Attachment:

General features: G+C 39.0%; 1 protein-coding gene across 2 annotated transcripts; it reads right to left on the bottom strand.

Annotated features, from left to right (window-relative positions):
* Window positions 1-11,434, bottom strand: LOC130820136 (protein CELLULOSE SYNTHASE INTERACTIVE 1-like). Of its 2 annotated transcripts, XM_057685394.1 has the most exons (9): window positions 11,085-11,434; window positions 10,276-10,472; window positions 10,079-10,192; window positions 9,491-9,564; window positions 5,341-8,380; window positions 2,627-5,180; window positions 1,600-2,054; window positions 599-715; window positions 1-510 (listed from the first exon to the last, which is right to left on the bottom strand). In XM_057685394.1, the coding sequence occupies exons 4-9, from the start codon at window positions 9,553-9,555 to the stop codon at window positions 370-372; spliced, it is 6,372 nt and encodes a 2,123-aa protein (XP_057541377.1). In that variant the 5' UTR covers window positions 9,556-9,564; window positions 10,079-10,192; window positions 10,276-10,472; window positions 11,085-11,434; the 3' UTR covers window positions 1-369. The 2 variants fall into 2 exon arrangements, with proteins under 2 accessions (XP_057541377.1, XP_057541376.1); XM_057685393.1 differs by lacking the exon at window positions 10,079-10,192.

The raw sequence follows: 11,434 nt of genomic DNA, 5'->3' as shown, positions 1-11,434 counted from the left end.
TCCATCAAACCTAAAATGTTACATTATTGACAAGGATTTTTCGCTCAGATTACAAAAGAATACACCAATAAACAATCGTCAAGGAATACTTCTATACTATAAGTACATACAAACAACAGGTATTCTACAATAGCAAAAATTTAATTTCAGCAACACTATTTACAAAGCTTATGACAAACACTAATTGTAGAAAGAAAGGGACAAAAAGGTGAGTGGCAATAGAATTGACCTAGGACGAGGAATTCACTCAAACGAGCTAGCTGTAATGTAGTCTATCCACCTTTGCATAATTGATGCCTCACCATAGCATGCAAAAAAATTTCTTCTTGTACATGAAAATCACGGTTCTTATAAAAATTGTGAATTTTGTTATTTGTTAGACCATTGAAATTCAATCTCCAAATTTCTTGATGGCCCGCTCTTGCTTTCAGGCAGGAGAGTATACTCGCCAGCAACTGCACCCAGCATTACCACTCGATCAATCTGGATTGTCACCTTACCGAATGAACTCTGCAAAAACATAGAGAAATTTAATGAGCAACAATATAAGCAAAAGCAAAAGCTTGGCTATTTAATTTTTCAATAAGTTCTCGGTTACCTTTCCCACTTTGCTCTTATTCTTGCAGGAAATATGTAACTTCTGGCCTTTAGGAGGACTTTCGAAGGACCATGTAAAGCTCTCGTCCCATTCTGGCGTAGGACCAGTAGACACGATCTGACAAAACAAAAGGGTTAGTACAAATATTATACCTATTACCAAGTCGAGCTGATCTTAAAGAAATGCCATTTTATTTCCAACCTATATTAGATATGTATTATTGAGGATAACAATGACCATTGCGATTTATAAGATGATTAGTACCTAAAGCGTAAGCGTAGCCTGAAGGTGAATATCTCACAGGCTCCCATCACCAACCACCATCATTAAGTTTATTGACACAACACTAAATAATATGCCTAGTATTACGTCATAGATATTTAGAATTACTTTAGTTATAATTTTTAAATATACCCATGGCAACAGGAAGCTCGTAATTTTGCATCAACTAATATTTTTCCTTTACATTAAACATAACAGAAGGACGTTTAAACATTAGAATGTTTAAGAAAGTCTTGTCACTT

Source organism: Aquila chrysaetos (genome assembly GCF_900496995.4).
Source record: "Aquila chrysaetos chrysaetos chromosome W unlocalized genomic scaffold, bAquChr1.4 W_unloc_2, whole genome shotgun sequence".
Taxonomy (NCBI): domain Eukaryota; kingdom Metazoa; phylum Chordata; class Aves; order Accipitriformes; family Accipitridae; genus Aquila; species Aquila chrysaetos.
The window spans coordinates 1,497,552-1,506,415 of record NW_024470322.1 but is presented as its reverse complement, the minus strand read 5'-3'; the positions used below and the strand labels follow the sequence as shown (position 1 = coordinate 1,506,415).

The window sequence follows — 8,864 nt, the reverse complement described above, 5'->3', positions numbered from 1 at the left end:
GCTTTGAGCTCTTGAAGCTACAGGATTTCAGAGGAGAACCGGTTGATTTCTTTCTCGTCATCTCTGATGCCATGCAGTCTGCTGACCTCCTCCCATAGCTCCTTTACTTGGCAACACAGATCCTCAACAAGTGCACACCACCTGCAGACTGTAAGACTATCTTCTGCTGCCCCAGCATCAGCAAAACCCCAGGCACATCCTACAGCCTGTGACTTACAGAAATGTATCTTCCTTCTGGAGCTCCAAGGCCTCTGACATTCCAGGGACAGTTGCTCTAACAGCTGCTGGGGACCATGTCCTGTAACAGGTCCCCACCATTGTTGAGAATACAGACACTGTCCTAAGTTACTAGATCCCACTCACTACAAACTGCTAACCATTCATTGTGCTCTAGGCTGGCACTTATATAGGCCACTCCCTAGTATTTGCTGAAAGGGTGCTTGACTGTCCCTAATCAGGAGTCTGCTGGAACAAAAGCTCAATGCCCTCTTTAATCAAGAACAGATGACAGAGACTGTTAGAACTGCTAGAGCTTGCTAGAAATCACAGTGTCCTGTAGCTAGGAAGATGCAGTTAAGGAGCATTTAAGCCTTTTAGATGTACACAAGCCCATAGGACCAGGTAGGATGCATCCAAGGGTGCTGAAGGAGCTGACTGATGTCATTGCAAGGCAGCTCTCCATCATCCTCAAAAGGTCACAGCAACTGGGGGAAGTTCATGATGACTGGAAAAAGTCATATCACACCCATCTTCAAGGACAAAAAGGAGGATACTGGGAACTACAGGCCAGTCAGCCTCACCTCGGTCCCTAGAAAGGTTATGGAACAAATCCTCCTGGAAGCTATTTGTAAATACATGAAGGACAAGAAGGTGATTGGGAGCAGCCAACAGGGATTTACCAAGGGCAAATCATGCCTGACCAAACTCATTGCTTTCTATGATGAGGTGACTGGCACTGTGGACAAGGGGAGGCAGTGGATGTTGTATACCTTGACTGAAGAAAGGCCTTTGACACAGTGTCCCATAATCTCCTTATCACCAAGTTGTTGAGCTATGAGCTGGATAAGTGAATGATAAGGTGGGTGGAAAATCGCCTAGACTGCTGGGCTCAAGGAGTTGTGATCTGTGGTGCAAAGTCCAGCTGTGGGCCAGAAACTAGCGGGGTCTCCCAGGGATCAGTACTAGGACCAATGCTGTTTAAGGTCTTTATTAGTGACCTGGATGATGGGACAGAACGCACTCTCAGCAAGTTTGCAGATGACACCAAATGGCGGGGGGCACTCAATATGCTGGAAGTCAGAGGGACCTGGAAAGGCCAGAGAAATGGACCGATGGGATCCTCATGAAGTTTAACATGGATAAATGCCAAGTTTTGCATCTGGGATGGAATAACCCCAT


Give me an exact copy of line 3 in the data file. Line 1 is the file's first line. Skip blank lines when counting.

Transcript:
* Window positions 1-11,434, bottom strand: LOC130820136 (protein CELLULOSE SYNTHASE INTERACTIVE 1-like). Of its 2 annotated transcripts, XM_057685394.1 has the most exons (9): window positions 11,085-11,434; window positions 10,276-10,472; window positions 10,079-10,192; window positions 9,491-9,564; window positions 5,341-8,380; window positions 2,627-5,180; window positions 1,600-2,054; window positions 599-715; window positions 1-510 (listed from the first exon to the last, which is right to left on the bottom strand). In XM_057685394.1, the coding sequence occupies exons 4-9, from the start codon at window positions 9,553-9,555 to the stop codon at window positions 370-372; spliced, it is 6,372 nt and encodes a 2,123-aa protein (XP_057541377.1). In that variant the 5' UTR covers window positions 9,556-9,564; window positions 10,079-10,192; window positions 10,276-10,472; window positions 11,085-11,434; the 3' UTR covers window positions 1-369. The 2 variants fall into 2 exon arrangements, with proteins under 2 accessions (XP_057541377.1, XP_057541376.1); XM_057685393.1 differs by lacking the exon at window positions 10,079-10,192.